A week ago, six months after the sun began leaving us minute by minute, day by day, it started coming back.
The changes won’t be obvious at first — we gain just 8 minutes of light between Dec. 21 and Dec. 29. But each of those minutes means the longer days of summer are just that much closer.
We could spend the next four, five or even six months moaning about the lack of warmth and sunshine, the deep snow we have to shovel, the frozen windshields we have to scrape and the slippery roads we have to navigate.
We can dwell on that winter, or we can embrace the winter that is here.
We can notice the glitter of snow as a setting sun casts long rays over its surface.
We can stop to look at tiny tracks filling bigger tracks in the unending drama played out by wildlife in their snowy world. What we see on the surface is only a fraction of the life scurrying underneath as shrews curl in their nests, squirrels seek out their caches and hawks and owls wait in trees for the moment a furry head pops up to look around.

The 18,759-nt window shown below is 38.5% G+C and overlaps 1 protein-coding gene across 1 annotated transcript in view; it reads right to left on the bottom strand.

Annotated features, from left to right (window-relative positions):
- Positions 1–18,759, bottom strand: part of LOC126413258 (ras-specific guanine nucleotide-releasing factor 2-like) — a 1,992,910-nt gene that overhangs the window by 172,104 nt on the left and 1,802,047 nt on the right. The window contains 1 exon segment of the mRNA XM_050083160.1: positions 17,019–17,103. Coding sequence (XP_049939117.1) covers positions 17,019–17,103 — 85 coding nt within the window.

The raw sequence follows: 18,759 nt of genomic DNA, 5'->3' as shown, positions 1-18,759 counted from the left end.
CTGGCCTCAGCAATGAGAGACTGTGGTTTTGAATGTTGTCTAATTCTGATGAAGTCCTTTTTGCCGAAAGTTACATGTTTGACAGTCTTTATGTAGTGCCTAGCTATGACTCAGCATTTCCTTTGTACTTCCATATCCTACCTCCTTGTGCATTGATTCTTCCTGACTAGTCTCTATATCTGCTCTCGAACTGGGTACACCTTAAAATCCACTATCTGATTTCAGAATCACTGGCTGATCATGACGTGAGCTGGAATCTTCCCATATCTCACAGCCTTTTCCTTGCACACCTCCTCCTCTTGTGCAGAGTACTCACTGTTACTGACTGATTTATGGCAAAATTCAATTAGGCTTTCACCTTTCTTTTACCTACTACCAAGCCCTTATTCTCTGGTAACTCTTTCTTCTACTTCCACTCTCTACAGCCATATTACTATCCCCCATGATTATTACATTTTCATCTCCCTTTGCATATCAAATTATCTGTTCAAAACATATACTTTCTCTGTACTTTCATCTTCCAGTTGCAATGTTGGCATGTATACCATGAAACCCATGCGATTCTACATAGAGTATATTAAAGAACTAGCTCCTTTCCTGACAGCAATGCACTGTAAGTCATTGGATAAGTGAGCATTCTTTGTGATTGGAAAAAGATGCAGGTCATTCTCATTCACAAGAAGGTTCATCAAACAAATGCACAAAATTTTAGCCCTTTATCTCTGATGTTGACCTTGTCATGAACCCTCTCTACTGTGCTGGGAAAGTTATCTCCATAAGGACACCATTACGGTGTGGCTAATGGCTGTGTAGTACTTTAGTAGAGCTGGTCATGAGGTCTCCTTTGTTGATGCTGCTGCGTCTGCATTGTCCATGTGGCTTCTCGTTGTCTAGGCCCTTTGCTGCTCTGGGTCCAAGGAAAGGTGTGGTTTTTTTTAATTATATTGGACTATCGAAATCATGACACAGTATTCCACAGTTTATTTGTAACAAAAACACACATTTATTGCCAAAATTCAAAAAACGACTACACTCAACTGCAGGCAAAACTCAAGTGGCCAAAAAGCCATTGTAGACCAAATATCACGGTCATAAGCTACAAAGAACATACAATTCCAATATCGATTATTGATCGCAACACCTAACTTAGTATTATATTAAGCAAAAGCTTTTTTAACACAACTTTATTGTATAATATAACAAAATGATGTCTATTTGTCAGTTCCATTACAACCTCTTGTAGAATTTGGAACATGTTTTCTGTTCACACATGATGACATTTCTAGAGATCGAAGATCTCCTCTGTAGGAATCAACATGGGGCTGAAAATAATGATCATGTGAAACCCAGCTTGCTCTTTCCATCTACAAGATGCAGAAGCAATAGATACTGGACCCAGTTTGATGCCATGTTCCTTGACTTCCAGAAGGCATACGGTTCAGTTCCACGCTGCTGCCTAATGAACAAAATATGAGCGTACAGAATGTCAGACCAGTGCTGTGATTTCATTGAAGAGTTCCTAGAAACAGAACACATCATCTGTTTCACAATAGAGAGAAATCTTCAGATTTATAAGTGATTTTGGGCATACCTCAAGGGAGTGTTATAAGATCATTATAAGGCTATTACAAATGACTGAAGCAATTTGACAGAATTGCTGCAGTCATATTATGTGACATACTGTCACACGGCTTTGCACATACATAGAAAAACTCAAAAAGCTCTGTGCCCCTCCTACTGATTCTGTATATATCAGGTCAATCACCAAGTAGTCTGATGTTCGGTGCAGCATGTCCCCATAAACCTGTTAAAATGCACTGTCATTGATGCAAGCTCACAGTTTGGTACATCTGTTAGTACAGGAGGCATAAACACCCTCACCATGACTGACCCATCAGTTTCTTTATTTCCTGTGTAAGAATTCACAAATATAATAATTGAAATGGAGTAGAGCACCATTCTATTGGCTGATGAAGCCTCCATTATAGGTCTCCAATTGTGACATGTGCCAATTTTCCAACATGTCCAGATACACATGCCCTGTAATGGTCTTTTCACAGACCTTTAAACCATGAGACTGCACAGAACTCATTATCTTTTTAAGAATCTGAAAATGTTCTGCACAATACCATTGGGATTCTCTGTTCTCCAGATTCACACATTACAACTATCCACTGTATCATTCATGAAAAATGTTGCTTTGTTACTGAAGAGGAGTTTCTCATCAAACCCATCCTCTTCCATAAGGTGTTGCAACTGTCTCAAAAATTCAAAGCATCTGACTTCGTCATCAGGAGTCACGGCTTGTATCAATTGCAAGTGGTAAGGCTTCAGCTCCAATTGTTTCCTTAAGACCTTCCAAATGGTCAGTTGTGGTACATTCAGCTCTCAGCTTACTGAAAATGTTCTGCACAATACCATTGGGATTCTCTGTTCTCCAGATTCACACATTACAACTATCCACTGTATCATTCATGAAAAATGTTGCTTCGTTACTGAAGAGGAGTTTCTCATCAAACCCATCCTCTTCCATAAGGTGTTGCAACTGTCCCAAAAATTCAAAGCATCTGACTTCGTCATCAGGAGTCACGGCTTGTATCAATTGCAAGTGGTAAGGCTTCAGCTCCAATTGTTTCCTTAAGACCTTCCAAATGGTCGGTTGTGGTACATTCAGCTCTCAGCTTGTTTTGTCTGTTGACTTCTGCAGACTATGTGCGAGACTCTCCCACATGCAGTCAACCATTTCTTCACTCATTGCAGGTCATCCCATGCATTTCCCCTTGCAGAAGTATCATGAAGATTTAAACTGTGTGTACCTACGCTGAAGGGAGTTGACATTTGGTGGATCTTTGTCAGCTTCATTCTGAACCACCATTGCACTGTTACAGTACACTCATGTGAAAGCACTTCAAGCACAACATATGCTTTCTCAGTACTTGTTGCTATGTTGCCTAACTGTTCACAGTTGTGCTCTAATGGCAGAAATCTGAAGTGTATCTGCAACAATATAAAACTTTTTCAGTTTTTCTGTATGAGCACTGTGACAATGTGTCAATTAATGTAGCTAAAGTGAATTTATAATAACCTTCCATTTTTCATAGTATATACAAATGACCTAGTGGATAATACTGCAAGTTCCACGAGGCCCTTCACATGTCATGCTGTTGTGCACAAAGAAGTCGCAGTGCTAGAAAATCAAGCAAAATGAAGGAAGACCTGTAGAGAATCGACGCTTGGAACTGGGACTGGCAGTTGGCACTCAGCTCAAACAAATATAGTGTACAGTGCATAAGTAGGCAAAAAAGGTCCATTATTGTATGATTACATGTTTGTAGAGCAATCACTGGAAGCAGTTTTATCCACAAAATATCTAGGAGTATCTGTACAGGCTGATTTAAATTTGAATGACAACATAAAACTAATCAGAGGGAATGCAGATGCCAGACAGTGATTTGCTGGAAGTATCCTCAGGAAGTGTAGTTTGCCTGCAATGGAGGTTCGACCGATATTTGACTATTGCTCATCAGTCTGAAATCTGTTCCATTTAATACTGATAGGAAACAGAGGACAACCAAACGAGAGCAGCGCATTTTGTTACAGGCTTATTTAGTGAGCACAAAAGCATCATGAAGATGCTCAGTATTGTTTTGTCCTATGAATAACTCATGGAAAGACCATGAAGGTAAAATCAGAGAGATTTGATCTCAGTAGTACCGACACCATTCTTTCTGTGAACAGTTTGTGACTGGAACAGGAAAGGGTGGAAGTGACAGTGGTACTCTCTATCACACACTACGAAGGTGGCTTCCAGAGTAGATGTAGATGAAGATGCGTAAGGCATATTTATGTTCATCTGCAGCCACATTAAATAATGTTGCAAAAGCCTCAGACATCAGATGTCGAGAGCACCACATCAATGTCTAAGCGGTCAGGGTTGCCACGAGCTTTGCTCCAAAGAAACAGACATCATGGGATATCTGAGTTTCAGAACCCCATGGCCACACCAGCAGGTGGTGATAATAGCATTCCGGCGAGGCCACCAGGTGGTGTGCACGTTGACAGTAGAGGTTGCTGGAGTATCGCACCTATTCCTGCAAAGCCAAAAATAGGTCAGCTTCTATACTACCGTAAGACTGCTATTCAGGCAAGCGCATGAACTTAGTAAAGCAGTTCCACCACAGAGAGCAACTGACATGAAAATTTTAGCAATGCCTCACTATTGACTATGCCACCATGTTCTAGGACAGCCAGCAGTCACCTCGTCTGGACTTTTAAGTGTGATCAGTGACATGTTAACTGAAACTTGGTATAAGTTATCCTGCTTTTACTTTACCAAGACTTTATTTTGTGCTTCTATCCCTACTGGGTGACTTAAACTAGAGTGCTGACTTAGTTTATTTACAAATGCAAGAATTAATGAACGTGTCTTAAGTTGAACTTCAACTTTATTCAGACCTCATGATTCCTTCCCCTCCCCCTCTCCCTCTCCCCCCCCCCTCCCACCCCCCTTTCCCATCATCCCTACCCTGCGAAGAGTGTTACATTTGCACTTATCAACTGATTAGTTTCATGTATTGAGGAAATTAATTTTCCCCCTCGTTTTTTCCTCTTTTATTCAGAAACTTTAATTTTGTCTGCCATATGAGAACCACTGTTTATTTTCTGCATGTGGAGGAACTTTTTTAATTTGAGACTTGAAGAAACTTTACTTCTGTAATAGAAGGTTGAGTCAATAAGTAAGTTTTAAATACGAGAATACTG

We can pack up our sleds, skis or snowboards and find a new hill or reconnect with that one from our childhoods.
We can stop to admire the way frost envelops each branch and twig in perfect stillness.
And then we can come back home for our own version of hygge, the Danish word meaning, “a quality of coziness and comfortable conviviality that engenders a feeling of contentment or well-being.”
Because even as winter tightens its grasp on the region, the days are getting longer, and admiring the frost, the building snow and the quiet landscape is so much nicer than hibernating until spring.
We can dwell on the discomforts of years past, or we can embrace the winter that is here.